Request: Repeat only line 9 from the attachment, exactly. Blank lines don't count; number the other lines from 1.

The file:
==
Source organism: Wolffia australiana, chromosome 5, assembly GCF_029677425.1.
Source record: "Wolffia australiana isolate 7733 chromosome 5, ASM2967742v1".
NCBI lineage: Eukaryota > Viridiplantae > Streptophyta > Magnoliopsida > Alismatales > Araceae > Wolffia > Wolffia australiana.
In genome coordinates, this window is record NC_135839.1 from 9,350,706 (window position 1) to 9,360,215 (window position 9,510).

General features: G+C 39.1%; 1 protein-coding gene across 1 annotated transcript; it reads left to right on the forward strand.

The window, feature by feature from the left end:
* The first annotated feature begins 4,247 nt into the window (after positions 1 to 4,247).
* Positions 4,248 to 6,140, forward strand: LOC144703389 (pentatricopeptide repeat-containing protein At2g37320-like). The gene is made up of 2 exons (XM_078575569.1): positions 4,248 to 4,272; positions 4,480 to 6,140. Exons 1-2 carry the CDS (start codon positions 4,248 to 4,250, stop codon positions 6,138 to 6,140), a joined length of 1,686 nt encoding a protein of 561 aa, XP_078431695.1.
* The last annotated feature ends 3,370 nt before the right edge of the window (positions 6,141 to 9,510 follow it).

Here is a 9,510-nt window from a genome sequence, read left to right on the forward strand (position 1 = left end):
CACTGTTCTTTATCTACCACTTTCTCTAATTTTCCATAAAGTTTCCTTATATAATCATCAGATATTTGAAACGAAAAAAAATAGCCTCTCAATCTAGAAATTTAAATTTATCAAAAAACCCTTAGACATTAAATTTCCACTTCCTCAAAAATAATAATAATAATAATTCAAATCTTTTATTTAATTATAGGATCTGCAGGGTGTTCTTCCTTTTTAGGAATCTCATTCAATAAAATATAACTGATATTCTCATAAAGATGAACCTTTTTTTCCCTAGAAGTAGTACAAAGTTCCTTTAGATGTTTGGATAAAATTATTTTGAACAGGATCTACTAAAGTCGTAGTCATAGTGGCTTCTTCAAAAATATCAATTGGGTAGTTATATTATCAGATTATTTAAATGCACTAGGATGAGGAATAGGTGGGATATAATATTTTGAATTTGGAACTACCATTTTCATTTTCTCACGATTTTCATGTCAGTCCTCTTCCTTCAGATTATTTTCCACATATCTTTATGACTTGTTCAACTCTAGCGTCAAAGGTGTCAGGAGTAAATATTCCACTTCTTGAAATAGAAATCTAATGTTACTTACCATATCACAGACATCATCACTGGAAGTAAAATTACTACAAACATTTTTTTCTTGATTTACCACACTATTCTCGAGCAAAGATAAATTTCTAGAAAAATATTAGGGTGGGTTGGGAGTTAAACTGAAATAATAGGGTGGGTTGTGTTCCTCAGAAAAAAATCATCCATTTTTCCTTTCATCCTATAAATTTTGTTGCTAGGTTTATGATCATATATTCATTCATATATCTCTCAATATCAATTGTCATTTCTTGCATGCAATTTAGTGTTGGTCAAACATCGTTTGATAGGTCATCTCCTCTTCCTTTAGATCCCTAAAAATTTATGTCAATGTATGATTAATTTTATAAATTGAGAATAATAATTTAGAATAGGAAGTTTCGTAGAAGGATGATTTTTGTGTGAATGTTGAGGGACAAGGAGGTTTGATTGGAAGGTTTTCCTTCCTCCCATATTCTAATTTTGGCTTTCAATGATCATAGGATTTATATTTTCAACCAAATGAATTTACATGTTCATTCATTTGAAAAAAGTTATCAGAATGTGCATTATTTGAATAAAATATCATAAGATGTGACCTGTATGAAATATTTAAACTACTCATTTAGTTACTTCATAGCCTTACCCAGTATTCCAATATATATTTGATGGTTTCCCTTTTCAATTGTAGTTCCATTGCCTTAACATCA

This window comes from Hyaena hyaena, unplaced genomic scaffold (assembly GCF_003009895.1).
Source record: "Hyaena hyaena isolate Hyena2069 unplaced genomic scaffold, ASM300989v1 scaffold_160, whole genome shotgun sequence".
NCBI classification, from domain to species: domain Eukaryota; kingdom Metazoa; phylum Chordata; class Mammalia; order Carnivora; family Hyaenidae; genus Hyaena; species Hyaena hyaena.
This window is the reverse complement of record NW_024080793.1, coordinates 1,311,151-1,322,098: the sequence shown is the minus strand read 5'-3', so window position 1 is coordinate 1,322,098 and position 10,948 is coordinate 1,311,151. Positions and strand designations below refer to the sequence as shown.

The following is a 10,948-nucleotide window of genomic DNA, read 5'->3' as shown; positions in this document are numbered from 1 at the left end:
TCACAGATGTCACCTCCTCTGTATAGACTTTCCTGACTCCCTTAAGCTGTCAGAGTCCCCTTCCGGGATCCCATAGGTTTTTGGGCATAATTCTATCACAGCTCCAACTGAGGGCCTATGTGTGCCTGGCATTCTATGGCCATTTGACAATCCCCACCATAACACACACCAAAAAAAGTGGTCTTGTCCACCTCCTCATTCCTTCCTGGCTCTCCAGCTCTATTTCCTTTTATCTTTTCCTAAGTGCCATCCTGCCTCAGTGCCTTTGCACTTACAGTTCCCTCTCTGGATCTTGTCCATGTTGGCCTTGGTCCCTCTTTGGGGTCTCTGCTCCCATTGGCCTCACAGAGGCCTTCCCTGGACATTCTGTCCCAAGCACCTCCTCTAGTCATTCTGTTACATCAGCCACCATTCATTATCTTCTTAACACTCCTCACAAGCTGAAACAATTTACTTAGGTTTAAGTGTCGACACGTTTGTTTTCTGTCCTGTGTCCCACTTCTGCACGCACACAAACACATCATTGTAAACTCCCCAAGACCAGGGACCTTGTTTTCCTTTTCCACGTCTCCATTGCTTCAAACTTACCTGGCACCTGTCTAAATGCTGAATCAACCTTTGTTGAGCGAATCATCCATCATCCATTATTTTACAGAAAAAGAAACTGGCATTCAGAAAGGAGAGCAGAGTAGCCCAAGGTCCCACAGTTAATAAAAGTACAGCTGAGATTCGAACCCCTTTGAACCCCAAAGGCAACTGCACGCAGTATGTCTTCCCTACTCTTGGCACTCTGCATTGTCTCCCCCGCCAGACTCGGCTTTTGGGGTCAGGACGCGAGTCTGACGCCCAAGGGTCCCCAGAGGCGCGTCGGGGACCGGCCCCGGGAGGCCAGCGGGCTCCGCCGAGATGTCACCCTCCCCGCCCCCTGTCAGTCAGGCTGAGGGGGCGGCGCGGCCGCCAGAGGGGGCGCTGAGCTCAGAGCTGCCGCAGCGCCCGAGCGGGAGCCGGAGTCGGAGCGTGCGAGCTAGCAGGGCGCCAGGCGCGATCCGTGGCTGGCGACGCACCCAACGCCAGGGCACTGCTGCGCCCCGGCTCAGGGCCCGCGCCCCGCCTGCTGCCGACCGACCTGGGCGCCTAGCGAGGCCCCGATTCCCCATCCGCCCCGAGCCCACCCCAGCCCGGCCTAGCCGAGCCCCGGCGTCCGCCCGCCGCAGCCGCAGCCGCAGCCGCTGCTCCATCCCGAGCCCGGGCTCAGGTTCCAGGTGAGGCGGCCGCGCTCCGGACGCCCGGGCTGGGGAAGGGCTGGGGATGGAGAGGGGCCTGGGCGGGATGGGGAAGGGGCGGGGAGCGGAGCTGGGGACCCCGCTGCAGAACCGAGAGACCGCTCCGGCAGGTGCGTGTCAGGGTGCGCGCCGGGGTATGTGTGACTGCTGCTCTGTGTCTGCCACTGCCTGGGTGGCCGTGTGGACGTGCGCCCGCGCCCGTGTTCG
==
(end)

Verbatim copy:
* The last annotated feature ends 3,370 nt before the right edge of the window (positions 6,141 to 9,510 follow it).